My first introduction to to this band was through reading reviews that labeled this band a Black Sabbath clone. On my first listen of "The Second Great Awakening" I can certainly hear the Sabbath influence, but to call them a clone simply means that the reviewers haven't given this disc a fair amount of spins. Not since Trouble's fourth self titled disc have I heard stoner rock that is this instantly infectious. The slow grooves are very reminiscent of Trouble's signature sound. It is these riffs that make this CD one that has spun many, many times in my CD player since getting it less than a month before writing this review. The vocal delivery, which does sound a bit like Ozzy Osbourne at times, adds so much to the bands overall sound. However, this comparison is merely to get the idea of the style of the vocals. As with the Sabbath comparisons, subsequent listens will show that The Reverend James A. Rota II does indeed possess a sound that is all his. While his voice does have some of those smooth qualities that made Ozzy, he also has a distinct way with enunciation and often uses a bit of grit in his voice to bang his lyrical points across. Some of my favorite tracks are "In the Mourning", King" and "The Sinner" although I really think this is one of those discs that is solid from beginning to end. Unfortunately the lyrics to this album were not included in favor of line-art drawings of the band. However, thanks to the world wide web I was able to read through most of them. Despite their name and the title of the CD, this band's lyrical ideas are pretty vague and are open to interpretation, although they do tend to play off the ideas of the church. Their website, for instance is called "The First Church of Rock n Roll" and their singers name is "The Reverend" James A. Rota. For a better idea of their lyrical direction, check out the lyrics to "The Sinner" below or go to their website and you can read all the lyrics.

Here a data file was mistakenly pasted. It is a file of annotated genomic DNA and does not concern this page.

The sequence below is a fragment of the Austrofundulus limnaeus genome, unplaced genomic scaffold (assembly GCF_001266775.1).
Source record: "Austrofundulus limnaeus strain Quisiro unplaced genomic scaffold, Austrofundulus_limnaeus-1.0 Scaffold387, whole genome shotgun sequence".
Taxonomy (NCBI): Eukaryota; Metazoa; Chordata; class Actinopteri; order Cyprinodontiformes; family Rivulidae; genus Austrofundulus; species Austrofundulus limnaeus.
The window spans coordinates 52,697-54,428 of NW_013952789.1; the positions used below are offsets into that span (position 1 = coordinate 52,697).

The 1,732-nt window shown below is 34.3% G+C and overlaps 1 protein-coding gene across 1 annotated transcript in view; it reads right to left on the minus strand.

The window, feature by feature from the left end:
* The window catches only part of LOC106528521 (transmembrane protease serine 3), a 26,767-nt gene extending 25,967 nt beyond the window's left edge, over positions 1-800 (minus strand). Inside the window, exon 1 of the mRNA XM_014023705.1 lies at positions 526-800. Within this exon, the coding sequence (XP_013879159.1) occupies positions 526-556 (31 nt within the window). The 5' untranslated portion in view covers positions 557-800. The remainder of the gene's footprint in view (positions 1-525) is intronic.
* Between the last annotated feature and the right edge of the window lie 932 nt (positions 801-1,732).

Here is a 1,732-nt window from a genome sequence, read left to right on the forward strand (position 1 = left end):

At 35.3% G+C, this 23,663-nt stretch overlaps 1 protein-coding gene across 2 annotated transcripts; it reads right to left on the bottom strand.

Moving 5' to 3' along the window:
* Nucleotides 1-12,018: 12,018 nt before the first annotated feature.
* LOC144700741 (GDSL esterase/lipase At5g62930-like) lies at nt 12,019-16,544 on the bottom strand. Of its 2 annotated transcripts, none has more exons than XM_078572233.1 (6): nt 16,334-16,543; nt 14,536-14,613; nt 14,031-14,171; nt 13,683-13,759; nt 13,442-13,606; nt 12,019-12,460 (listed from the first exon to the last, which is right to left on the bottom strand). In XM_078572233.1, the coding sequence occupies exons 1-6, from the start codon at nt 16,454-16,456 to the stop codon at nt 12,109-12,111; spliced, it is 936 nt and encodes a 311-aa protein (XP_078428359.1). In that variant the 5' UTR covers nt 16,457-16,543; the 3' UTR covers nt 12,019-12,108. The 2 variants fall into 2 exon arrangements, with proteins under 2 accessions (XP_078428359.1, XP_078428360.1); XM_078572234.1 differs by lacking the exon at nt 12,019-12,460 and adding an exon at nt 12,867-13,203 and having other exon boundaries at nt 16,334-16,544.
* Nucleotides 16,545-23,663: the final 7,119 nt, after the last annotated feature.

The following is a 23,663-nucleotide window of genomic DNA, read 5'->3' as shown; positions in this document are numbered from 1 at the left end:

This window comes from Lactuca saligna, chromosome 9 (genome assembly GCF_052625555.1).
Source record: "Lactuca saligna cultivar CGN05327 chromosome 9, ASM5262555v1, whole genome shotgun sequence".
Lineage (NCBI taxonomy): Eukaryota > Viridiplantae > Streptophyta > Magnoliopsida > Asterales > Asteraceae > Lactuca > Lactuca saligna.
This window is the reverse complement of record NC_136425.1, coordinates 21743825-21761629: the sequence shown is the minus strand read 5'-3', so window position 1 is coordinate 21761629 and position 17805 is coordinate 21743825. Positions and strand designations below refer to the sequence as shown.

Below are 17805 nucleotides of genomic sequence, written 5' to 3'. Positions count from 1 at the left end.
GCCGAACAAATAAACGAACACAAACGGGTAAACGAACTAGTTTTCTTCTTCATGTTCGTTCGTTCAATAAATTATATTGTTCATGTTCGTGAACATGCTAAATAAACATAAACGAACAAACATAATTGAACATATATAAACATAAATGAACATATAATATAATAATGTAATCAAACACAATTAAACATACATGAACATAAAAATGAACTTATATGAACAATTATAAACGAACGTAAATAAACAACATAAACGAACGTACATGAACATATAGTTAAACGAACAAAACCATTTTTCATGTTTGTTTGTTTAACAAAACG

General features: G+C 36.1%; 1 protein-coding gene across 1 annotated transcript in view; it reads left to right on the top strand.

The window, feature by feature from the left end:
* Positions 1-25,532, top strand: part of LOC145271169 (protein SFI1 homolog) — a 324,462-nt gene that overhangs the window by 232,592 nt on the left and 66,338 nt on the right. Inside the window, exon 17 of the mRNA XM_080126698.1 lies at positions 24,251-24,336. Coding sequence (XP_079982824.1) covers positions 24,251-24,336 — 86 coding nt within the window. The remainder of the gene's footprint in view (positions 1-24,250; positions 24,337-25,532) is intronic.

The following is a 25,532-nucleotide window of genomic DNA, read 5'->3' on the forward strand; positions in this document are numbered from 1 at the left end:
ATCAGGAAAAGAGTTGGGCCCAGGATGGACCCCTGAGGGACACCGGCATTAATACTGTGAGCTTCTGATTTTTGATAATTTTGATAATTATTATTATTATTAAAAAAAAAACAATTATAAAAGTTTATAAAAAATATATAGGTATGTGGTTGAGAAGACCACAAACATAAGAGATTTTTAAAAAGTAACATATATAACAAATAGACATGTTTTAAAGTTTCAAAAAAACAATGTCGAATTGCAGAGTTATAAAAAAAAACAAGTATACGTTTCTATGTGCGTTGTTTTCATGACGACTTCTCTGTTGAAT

Fireball Ministry's third full length CD, their first for the Liquor & Poker label and their first to feature new bassist Johnny Chow (ex-Systematic). As with the band's last album, "Their Rock is not Our Rock" is chock full of meaty, guitar riffs and songs that sound orignial while at the same time being a bit of a throwback to the heavy bands of the 70's, If I were to venture out and make a comparison, I'd say try mixing Black Sabbath with some Blue Cheer, a little BÍC and some early Motorhead. I am not sure that "Their Rock..." is as immediately memorable as "The Second Great Awakening". However, I did manage to listen to this CD about 6x within the first three days of owning it, which to me says that there is something about it that kept calling me back for another listen. With each subsequent listen I began hearing and enjoying the melodies more and more. I did like the fact that the female background vocals were much more discernable on this CD. When I saw Fireball Ministry live in the past, Emily's vocals (and at one time Janis') really added something to the overall sound of the band. I thought this was missing a bit on "The Second Great Awakening", but is very much present here. The songwriting has pretty much stayed the same, with the exception of a few tracks that have moved a bit towards slightly longer songs. Fireball Ministry are not known for being overly technical or progressive. Personally I find this refreshing as the band bucks the current trends in metal where bands feel the need to cram as many riffs into one song as humanly possible. Rather, Fireball Ministry rely on simple riffs and melodies. Having only lived with this CD for a few days, the standout cuts for me are the upbeat "Sundown", the doomy, moody "Hellspeak" and the gritty "Two Tears". Call 'em stoner rock, biker metal, heavy metal, doom, or whatever label you want. The point is, Fireball Ministry know how to rock. I like this CD. Amen!
Had my copy autographed by the entire band where on tour for "Their Rock" in June 2006.
Fireball Ministry are one of the best kept secrets of the underground. Fireball Ministry play hard rock like it never went out of style, and that is part of what I love about them. They don't care about trends in music, or for radio hits. Rather, they just continue to crank out their own brand of smokey, stoner rock.